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South America

In thinking of the missionary, most of us dwell upon the heroic self-denial he practices and the bravery with which he faces the gravest dangers. Certainly, the missionary in Brazil is due a good share of such appreciation. He has been called upon to endure shameful indignities, painful personal dangers and the enervating perils of a hostile climate. Our own missionaries have been beaten, stoned, thrown into streams, arrested and haled before courts, shot at and in many instances saved only by the most signal dispensations of Providence. Dr.

This very breaking away in some places is piling up additional burdens and the pitifully inadequate force is called upon to meet demands that twice their number could hardly satisfy. If we had the same distribution of Baptist ministers in our Southern country that we have in Brazil there would be only four ministers in Texas, two in Virginia, three in Georgia and other States in like proportion. Think of E. A. Nelson, the only representative of our board in the Amazon region, trying to spread himself over four States which comprise a territory five times as large as Texas.

I was dining one day with a very successful business man who, although his business had extensive relations in many lands, was meagerly informed about the work of missions. I thought I might interest him by telling him something of the effects of missions upon commerce. So I told him about how the civilizing presence of missionary effort creates new demands which in turn increases trade.

There was a time in the life of the Anglo-Saxon race When it became necessary for at least a portion of it to go out into a new country in order that it might achieve the larger destiny it was to fulfill in the world. God was behind that exodus as truly as he was behind the transplanting of Abraham into a new environment. Here in our country, unfettered by despotic traditions and precedents, the Anglo-Saxon achieved religious and political liberty with a rapidity and thoroughness that could not have been possible in the old Continent of Europe.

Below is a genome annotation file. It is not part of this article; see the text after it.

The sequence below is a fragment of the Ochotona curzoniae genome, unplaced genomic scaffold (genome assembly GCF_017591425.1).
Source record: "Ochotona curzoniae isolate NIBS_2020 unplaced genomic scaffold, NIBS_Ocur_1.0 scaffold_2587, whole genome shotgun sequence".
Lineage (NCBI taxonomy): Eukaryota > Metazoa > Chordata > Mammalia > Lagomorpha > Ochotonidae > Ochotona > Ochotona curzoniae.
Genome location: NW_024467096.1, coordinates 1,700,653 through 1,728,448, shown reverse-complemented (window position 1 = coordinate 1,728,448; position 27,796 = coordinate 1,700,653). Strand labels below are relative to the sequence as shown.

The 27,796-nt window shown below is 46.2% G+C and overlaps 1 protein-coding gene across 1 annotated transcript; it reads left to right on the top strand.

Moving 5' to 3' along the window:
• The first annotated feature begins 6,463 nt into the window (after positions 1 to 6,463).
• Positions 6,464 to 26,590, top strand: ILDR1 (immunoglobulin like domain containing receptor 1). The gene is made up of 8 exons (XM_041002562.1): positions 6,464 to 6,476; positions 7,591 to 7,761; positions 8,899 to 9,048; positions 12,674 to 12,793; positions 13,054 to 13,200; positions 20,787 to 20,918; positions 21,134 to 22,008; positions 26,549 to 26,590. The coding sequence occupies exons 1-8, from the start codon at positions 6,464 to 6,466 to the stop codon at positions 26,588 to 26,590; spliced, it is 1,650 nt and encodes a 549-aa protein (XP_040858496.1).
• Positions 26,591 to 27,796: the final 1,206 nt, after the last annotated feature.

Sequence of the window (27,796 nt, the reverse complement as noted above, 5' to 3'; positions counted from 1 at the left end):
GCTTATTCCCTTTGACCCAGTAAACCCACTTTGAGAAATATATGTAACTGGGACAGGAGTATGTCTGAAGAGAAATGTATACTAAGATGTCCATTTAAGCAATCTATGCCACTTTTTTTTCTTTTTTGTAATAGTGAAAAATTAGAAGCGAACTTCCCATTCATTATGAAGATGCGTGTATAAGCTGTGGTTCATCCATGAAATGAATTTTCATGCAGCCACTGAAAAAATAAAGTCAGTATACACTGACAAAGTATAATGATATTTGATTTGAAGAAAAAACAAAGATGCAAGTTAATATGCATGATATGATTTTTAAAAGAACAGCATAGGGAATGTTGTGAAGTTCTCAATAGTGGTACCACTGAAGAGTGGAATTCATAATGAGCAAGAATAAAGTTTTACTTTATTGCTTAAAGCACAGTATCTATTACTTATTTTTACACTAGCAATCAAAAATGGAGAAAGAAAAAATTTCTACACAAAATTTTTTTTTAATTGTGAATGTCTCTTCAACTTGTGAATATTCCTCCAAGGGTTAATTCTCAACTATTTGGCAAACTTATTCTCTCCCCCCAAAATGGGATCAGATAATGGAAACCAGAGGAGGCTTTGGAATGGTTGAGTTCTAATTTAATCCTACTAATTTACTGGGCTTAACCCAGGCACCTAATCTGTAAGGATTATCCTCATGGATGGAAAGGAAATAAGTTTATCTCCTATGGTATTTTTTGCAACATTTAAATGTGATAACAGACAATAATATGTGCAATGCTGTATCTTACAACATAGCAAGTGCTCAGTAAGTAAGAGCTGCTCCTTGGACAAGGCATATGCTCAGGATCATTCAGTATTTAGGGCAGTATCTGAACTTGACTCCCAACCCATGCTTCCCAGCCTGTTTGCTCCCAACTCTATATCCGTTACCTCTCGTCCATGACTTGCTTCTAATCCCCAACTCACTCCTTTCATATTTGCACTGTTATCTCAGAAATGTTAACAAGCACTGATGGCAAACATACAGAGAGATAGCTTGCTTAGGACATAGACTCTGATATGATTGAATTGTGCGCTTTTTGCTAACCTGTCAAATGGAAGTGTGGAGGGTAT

We had sailed in a southeasternly direction from New York twelve days when we rounded Cape St. Roque, the easternmost point of South America. A line drawn due north from this point would pass through the Atlantic midway between Europe and America. If we had sailed directly south we should have touched the western instead of the eastern coast, for the reason that practically the entire continent of South America lies east of the parallel of longitude which passes through New York.

One day in 1908, when my presidential term was coming to a close, Father Zahm, a priest whom I knew, came in to call on me. Father Zahm and I had been cronies for some time, because we were both of us fond of Dante and of history and of science - I had always commended to theologians his book, "Evolution and Dogma." He was an Ohio boy, and his early schooling had been obtained in old-time American fashion in a little log school; where, by the way, one of the other boys was Januarius Aloysius MacGahan, afterward the famous war correspondent and friend of Skobeloff.

On the afternoon of December 9 we left the attractive and picturesque city of Asuncion to ascend the Paraguay. With generous courtesy the Paraguayan Government had put at my disposal the gunboat-yacht of the President himself, a most comfortable river steamer, and so the opening days of our trip were pleasant in every way. The food was good, our quarters were clean, we slept well, below or on deck, usually without our mosquito-nettings, and in daytime the deck was pleasant under the awnings.

The morning after our arrival at Corumba I asked Colonel Rondon to inspect our outfit; for his experience of what is necessary in tropical travelling has been gained through a quarter of a century of arduous exploration in the wilderness. It was Fiala who had assembled our food-tents, cooking-utensils, and supplies of all kinds, and he and Sigg, during their stay in Corumba, had been putting everything in shape for our start.

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